Documenting the seasons of coastal Dorset. I'm a complete amateur so don't trust I'm always right. If ever you see I'm wrong - whether with identifications or in anything else - do say!

Thursday, 16 March 2017

LIFE ON A BORROWED CAMERA

Isle of Portland (Dorset) disappearing into mist.
Not that people with perfect vision will be seeing much these days.
A few moments earlier, this was a moderately open view. A few moments later and everything was hidden behind a fast veiling, white curtain.
The default weather here is currently 'mist'. This somewhat reflects my own state of joyfulness - which could be more nearly described as - 'fog'. It will be another two weeks before my camera is returned from the menders; and just when I was thinking after the demise and replacement of my laptop, the demise and not-replacement of my music speaker, the smashing of my mobile phone (I tripped over a low concrete barrier) - there's nothing else to break . . . my glasses frame has suddenly and unaccountably bent and an arm is falling off so it's not just that the world is out of focus when looked at through a broken lens - I'm walking around with crossed eyes, constantly angling my head up and down and sideways to see if there's any way I can make things look better.

On the up-side . .  I've borrowed a camera.
On the down-side . . . although pictures taken with it may theoretically be in focus I have no idea whether they are or are not. (Broken glasses!)

I hope by now, you are completely overcome with sympathy, fighting back tears and playing violins.

Large expanse of reeds beyond brambles.
Friends don't necessarily help. "I know!" said one. "Come with me for a walk. That'll cheer you up!" After quite a long trek across the grey wastes of an abandoned Park-and-Ride, and after falling up a muddy, brambly bank because everything was so wet, we could see acres of brown reeds sticking up through invisible water-logged ground. I could tart up this picture. I've tried. So I know. With a bit of adjustment I can make it brighter and clearer. But to blog it like that would be to lie. What lay before us was a landscape of stripy murkiness. Which, I hope, is how you see it here.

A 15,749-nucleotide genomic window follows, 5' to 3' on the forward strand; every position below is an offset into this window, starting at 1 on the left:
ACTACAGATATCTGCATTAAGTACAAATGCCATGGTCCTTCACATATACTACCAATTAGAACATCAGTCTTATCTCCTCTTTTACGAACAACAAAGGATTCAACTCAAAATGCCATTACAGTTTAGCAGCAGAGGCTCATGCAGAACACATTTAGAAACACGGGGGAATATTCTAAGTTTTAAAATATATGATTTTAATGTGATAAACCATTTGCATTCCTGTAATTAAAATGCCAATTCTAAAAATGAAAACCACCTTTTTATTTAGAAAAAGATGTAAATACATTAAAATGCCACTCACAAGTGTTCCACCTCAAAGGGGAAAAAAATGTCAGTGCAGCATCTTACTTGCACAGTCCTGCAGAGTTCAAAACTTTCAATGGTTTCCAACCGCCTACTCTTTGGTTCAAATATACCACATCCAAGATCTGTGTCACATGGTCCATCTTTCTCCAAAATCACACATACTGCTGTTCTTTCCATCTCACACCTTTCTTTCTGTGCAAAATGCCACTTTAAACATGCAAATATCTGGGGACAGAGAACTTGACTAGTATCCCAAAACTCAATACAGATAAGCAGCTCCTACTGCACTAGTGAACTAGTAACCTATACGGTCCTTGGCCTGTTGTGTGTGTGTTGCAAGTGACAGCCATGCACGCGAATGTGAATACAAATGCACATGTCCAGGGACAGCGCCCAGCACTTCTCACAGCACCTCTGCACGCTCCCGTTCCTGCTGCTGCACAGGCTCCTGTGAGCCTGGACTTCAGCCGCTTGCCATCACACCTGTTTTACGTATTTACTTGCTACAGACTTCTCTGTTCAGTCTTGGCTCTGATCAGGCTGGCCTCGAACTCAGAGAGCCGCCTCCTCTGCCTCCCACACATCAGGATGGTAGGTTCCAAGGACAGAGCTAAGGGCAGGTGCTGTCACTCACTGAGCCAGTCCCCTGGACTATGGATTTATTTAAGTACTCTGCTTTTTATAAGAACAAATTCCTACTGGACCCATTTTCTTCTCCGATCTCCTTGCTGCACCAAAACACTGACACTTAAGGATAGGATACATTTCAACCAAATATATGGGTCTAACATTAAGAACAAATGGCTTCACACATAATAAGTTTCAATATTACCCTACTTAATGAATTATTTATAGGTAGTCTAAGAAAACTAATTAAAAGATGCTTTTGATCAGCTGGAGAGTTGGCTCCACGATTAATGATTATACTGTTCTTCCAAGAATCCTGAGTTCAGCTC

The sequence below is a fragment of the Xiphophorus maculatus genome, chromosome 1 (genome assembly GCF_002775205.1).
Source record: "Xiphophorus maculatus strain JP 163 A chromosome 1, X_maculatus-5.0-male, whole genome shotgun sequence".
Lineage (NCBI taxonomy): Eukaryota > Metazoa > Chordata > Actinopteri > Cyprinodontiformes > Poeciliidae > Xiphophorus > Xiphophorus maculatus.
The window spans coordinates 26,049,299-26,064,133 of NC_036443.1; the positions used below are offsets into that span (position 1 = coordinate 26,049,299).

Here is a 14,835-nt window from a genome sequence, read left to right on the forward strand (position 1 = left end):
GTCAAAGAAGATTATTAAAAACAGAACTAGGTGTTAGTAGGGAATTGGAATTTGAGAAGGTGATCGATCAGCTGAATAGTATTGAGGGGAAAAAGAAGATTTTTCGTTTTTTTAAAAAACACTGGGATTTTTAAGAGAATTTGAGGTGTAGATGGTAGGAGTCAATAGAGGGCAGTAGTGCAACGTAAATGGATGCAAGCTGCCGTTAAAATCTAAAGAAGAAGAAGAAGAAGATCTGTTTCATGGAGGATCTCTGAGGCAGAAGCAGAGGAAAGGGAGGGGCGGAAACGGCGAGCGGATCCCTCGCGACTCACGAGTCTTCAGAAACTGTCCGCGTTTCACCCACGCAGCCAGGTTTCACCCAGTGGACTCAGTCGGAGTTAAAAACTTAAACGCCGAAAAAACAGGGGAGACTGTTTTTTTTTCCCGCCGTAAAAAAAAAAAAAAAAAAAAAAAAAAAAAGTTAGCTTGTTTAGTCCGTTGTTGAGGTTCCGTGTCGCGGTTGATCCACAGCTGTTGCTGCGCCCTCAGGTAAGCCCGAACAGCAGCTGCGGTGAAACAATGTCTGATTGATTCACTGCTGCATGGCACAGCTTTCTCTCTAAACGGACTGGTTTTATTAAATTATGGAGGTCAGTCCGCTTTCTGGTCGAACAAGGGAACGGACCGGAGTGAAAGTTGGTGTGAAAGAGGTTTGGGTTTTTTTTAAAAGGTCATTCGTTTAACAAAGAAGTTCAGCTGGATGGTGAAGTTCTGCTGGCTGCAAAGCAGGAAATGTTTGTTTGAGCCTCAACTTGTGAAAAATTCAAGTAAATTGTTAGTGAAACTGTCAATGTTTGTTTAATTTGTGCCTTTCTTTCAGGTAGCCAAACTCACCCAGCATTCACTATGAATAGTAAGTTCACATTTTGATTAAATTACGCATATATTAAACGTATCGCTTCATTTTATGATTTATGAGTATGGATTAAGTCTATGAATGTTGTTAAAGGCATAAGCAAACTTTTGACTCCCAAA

Fortunately, I was not invited to put on waders to see if we could get through, nor given an axe and a canoe. Instead, my guide diverted us between clumps and bumps of tough grass, along muddy paths and deep puddles so I could experience the pleasure of cold brown water flowing happily into my only presentable pair of shoes.

But even in the murk of a warm, dull spring, there are moments of hope . . . 

Cordyline on balcony of block of flats.
Last week I reviewed a book on how to cheer an urban landscape with flowers. . . and brightened the post with an illustration from it of a balcony crammed with plants. I was in Southampton yesterday and as I climbed despondently up the hill from the station into town (wondering how much joy I could summon up from admiring concrete blocks of flats built to resemble ocean liners) I glanced up (never forget to glance up) and saw this. One Cordyline on one balcony. Is this a cheerful reminder that not everything is as bleak as it seems? Or does it emphasise that apart from itself everything is, indeed, bleak?
I've not yet decided.

(I hope you're enjoying this post!)
Here's a bit of light:

Plant growing on the windscreen of a car.

Earlier this week, I was going from house to house, posting leaflets through letter boxes suggesting - that plans to close the children's ward and neo-natal unit at our local hospital are not a good idea (that's not the light) when I came across this car. In some ways it could be a sad car. But it wasn't. It wasn't muddy (unlike my shoes) and the paintwork was shiny (unlike my shoes) and growing in the slot where the wipers swish - there was this plant. The photo isn't in focus . .  grey day, broken glasses, unfamiliar camera . . . but it brought - I wish I could say 'leap of joy' into a bleak and un-imaginative heart  (more violins please) . . . but it inspired a little spark of 'oh, look at this!'-ness A man emerged from the house opposite. After all, I was cavorting in his neighbour's drive, taking photographs of his neighbour's car etc. etc. But I couldn't summon enough enthusiasm to call him over to see . . just nodded, put my camera away and went to push the next leaflet through the nest annoying draft-excluding bristles in the letterbox of the next door along. But a bit of my brain (the tiny part spared from moaning about broken glasses) has, since then, been going around almost on its own - singing a little song.